Doan: I suggest following the vendors' social media profiles. Whether you have skincare products, treatment options from Candela, or other services, you want to follow them to see what they're sharing that you can use those to generate ideas or to re-post. If you are re-posting, tag those vendors so they can share your content. We are @candelamedical, so be sure to tag us, and we can share your posts for better visibility for your brand.

Many vendors provide practice marketing materials with social posts and images. For example, at Candela, we have before-and-after photos, product and treatment shots, and waiting room videos. The Profound system, for example, has social media posts, images, and videos for all different demographics to align with your target audience. We also offer a collection of digital ads that can be adapted for your practice.

It's important to have different types of content to deliver your message effectively. The marketing rule of 7 says that a prospect needs to hear or see the advertiser's message at least seven times before they buy. If we are sharing similar posts, it will begin to resonate and hopefully compel the patient to reach out to you. 

Inga: When you mention the idea of knowing who the target patient is and who you should be reaching out to. Do you recommend utilizing paid advertising on these different platforms? 

Doan: Definitely. Facebook is great, but it's very much a pay-to-play platform. A lot of your posts aren't going to make their way into the newsfeeds of your followers. You have to spend some money to get those eyeballs on your content. I recommend starting with a minimal budget. Create your ads, spend a little money, and then begin tweaking to see what works. 

Inga: Now, when you're using the paid advertising, you had mentioned that Facebook offers some useful analytics. How often should you be checking those, and what kind of information should you be paying attention to? 

Doan: I generally go through the analytics once a week to see how they are performing and to see if we need to make adjustments. The analytics include the reach of your ads and the number of people clicking through to your site. If you have the right tracking between Facebook and your website through Google Analytics, you can see if people click on the button to book an appointment, visit a page, or request more information? 

Inga: For practices that are just starting on social media or those who are struggling to attract more followers. What are some good strategies to gain followers on these pages?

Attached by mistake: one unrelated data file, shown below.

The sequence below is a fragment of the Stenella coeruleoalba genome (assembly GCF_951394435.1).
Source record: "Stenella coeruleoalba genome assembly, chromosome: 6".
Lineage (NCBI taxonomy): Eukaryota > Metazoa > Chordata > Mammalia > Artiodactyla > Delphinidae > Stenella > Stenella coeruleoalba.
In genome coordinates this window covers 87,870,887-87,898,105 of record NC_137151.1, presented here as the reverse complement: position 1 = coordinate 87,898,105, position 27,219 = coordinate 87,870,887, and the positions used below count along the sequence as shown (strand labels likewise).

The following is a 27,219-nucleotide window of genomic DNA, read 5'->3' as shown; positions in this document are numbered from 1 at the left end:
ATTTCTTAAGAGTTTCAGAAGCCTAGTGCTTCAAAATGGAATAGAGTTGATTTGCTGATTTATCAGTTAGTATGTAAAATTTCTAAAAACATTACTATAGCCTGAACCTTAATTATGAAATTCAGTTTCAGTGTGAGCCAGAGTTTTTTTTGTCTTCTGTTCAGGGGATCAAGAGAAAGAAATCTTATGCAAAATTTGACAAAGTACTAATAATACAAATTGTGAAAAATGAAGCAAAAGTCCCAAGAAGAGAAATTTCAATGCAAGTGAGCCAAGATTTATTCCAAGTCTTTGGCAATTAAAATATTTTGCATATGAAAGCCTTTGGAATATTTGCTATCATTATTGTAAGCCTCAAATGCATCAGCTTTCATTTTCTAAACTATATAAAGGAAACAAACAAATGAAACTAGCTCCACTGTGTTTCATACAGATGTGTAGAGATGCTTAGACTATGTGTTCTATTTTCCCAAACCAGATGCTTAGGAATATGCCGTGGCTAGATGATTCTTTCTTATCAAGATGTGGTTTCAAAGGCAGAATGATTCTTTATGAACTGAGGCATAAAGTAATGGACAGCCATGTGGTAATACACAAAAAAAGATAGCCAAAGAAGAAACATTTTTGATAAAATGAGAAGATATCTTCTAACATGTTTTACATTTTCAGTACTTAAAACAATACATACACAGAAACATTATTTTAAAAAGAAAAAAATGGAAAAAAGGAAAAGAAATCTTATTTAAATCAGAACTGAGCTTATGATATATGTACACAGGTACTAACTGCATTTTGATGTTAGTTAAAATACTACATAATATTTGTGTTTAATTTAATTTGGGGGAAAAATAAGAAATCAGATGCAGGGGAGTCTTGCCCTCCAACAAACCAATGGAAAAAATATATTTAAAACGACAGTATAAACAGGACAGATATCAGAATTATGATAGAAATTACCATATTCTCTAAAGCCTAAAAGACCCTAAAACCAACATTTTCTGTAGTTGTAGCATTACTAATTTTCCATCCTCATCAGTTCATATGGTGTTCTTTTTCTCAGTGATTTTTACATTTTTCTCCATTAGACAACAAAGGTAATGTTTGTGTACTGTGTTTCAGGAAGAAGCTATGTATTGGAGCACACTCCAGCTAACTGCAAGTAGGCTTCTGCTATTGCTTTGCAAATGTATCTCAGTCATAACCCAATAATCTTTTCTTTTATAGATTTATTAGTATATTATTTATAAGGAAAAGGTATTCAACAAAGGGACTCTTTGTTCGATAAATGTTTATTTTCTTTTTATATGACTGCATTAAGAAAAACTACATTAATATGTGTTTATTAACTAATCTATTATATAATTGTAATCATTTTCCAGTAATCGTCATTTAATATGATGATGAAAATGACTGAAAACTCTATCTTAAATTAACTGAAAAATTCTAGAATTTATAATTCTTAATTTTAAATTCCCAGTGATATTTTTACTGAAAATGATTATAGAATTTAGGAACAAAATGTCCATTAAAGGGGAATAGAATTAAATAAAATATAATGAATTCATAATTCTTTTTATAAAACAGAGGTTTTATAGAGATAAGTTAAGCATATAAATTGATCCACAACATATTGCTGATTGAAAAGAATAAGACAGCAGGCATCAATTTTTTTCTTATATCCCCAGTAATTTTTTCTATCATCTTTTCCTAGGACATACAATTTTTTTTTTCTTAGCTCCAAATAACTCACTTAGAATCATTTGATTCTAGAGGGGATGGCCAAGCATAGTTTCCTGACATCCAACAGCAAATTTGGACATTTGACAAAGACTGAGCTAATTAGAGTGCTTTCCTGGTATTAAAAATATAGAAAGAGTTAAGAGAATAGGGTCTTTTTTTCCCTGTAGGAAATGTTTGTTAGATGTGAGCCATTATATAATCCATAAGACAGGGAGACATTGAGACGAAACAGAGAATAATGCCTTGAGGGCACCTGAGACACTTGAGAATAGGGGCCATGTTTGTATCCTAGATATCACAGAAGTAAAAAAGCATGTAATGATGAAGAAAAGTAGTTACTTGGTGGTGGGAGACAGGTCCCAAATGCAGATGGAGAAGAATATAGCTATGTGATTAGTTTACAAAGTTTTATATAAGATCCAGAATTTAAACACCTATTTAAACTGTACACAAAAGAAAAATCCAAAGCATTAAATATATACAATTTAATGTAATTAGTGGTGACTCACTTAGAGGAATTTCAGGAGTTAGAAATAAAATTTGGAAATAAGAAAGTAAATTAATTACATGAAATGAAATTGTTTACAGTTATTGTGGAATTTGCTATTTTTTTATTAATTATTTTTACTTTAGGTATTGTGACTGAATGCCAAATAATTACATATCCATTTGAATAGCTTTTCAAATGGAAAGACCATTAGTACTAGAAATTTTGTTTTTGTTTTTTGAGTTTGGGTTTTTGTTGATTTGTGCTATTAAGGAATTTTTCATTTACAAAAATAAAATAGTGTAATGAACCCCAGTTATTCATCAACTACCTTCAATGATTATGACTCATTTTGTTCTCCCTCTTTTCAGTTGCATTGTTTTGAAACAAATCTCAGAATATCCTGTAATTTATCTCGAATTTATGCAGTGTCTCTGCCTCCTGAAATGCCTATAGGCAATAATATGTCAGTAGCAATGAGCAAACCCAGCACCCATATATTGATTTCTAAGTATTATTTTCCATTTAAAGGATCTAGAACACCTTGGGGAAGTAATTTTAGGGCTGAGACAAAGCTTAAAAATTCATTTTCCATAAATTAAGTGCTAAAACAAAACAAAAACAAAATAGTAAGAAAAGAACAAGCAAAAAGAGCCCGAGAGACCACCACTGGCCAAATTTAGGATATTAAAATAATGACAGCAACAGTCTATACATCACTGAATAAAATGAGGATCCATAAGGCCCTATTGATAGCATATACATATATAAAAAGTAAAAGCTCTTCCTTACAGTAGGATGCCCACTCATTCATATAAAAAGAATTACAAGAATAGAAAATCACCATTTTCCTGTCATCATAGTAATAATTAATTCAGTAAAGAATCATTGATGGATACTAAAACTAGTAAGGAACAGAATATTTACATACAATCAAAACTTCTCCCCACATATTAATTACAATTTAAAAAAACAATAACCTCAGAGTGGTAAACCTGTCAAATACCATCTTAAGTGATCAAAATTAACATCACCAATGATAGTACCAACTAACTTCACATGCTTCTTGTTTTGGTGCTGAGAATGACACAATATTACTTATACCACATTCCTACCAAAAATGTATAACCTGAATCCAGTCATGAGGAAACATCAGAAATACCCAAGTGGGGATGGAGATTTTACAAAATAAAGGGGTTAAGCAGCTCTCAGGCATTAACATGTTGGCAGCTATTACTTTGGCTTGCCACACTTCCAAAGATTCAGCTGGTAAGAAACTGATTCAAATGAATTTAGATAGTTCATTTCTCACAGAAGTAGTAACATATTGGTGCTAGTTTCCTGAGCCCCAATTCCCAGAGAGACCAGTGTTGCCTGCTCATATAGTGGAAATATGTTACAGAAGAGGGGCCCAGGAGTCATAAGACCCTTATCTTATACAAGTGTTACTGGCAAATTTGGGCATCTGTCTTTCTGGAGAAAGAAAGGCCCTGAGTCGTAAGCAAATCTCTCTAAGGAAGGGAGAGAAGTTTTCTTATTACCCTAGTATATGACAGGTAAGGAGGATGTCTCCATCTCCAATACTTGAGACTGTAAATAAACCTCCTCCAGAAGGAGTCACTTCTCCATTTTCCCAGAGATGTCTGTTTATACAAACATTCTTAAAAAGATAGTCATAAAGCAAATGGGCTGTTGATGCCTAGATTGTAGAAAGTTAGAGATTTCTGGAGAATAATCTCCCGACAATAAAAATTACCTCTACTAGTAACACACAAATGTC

Doan: The first thing is, you want to let your patients know that you're on social media. The best thing to do is to share social media handles by posting in your waiting room or on appointment cards. A lot of practices even often offer discounts to patients that share their experiences on social media. You can also partner with influencers with lots of followers to post a recommendation or share their experience at your practice in exchange for treatments. 

Another great thing about social media is the use of hashtags. People are following different types of topics like fitness or weight loss or beautiful skin. So if you're tagging your posts correctly, it gives people an easy way to find and follow you. Also, use your location when tagging. A lot of practices will tag their specific location, but you may want to make this a little broader and tag your city. So anyone interested in the city is seeing your post. The same goes for hashtags; you want to be more specific and tag your city in there as well.
Inga: Are there any cautions or 'don'ts' in terms of things you should not be doing with social media or need to be careful of that practices should be aware of? 

Doan: Besides spreading yourself too thin across multiple channels, another critical point is that if you have someone managing your social media for you, check and approve posts before they go live. Have them create a content schedule for you that you can review. This is your brand, so you want to make sure that everything aligns with how you want to promote your practice. 

Also, be careful about sharing protected health information and read up on HIPAA social media rules. The best practice here is to play it safe and be careful when responding to comments or sharing photos. Be sure you have written consent before sharing things. Some of the biggest HIPAA violations are posting images and videos without written permission or posting information that reveals a patient's identity.
It's also critical to not provide any health or medical advice over social media. Often, people will see a treatment, and they'll want to know if it's right for them. Tell them that you appreciate their message, but they should contact you for a consultation. Also, be careful how you reply to negative comments. It's important to resist the urge to defend yourself as the discussion can spiral out of control pretty quickly. 

Inga: And that's incredibly important because it is hard not to respond right away when reading a negative review online or a negative comment. I know it's complicated. Thank you so much for this information, Doan. This has been a great help, and we appreciate you sharing your experience with us.